Welsh Regional Rugby: The Legends Leave
As weekends go in the RaboDirect Pro 12, this was a fairly good one for the Welsh regions. Yes the Scarlets’ unlucky draw at home to Munster put pay to their play-off hopes, but one draw and two wins (someone had to lose in the Ospreys – Dragons Welsh derby) is an above average set of results. However, as seasons ago, there has been little to shout about, with average displays overall in Europe, and only the Ospreys left to fight for the league title. With the passing of the regional season and its collective disappointments, comes a changing of the guard. Well, perhaps an exodus of the guard is a more apt description given the lack of a new guard coming into replaced the old one. Whatever description fits best, it is certainly the end of a playing era for many favoured faces from the Welsh regional scene.
Plenty of star talent is on its way out, the likes of Gethin Jenkins will be missed, but you would not bet against his return to Wales in a couple of seasons time, while the scything runs of Tommy Bowe will certainly be missed on the Ospreys wing. Beyond the stars, there are the plucky figures who found their moments to push beyond their ability. Deiniol Jones was one to punch well above his weight, while Ritchie Rees was one to fight his way to a brief ownership of the Wales No 9 shirt. Special mention should go to the hair styling’s of Maama Molitika, the likes of which will not be seen in Cardiff colours again anytime soon. That’s five mentioned, the list of those leaving Welsh rugby is much longer.
There are three figures in particular who are deserving of special mention though, as the weekends fixtures saw the curtain drawn on the Welsh playing days of three of the modern day greats, Stephen Jones, Martyn Williams and Shane Williams. Two move into retirement, one to pastures new (we imagine Stephen Jones will never actually retire – don’t bet against his boots being laced in 2015), all three have played their part in the resurrection of Welsh international rugby, all three played their roles in two Grand Slams, the first one delivered to a nation that never dared to dream that they would see such a feat again.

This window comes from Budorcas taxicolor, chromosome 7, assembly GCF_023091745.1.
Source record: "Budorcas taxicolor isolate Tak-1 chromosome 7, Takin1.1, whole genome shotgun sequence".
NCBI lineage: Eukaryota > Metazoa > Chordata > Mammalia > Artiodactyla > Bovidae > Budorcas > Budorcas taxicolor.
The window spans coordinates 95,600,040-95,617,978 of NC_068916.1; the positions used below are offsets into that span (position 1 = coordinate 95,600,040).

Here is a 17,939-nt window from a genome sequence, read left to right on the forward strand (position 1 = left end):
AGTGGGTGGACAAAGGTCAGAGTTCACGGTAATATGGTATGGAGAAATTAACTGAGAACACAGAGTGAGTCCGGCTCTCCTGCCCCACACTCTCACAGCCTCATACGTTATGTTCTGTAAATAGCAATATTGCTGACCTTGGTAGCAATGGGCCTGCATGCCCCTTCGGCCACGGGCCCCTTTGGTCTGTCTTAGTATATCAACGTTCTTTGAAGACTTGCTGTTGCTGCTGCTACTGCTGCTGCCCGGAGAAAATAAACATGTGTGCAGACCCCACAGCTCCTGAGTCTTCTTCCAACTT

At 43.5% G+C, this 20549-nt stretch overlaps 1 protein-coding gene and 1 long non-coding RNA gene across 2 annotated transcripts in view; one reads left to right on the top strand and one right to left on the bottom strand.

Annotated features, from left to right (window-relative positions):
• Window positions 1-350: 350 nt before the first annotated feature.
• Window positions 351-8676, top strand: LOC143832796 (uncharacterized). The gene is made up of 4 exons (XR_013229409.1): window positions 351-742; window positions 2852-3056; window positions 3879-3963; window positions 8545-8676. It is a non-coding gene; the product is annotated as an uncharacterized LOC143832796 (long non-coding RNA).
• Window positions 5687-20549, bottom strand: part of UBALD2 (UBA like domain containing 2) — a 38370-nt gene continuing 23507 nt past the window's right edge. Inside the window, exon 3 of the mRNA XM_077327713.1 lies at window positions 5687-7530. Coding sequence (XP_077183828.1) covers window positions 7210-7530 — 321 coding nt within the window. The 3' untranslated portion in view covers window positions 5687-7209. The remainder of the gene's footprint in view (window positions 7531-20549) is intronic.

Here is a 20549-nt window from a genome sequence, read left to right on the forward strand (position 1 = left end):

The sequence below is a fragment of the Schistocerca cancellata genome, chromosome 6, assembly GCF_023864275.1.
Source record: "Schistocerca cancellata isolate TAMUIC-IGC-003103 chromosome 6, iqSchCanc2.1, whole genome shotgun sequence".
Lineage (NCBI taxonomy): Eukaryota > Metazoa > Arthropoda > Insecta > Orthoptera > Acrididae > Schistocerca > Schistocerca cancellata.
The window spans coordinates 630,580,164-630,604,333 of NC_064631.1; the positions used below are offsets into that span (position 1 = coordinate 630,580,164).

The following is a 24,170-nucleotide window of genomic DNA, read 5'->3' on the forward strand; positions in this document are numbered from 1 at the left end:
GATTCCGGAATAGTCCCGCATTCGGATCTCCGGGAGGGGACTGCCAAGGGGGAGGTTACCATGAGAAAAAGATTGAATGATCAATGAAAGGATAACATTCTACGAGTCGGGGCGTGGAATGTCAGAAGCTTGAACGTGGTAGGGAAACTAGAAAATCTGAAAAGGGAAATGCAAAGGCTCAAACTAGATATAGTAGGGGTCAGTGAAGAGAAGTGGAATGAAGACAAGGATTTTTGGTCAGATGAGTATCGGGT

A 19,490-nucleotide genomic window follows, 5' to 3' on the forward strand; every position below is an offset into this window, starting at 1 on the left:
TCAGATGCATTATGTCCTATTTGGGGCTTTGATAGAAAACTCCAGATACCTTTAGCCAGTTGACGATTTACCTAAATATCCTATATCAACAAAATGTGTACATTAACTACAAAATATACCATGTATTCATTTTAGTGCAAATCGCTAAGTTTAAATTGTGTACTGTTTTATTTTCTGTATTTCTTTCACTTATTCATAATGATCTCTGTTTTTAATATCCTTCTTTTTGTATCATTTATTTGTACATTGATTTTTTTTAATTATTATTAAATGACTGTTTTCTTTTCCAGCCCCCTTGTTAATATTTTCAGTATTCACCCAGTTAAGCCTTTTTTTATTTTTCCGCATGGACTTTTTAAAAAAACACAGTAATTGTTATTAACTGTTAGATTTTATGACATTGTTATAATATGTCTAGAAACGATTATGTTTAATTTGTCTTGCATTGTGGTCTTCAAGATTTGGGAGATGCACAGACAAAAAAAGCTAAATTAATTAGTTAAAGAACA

For Stephen Jones, the record cap holder for Wales, it will probably be his searing second half break against France that will live longest in the memory. From his own 22, Jones tore open the French defence with the sort of incisive run that so many of his critics loved to suggest he couldn’t do, yet so often did. However, in a scramble to find some classic clips, this wonderful face off between Jones and O’Gara surfaced. At EyeOnWales, we’ve always hated O’Gara and made no secret of it – and enjoying Jones giving him what-for is almost, almost as enjoyable as the Grand Slam break.
For Martyn Williams, it was probably the return out of retirement that was most memorable. The master on the floor of any rugby field, such was his importance to the Welsh cause that successive Welsh coaches would go to him cap in hand, pleading for the Ponty product to pull on the red shirt one more time. In 2008, Williams sealed the second Welsh slam with a wonder break, tip toeing through a battered French defence, but perhaps this highly unlikely clip shows off a touch of his versatility – how long until Warburton attempts one of these? (It’s not pretty, but it’s a bit of a classic.)
Then there was Shane, the little big man who made the Welsh left wing his very own. Try scoring records were made to be broken by this man. Probably the biggest hero of them all for this generation, Shane Williams highlighted once more that rugby was a game for players of any size, and we can only hope that he is indeed not the last of his kind. If he is though, those who saw him play will remember his ability and efforts with the same fondness as any effort by Gerald or JJ. There are probably too many tries to chose from really, but this one, probably not his best, but one that highlights his ability to baffle a defence – how many South Africans did he beat there, three, four, five…great stuff, a try the likes of which only man in world rugby could score.
Three legends who lit up the game, three who will long be remembered, and will be sorely missed in Welsh club colours.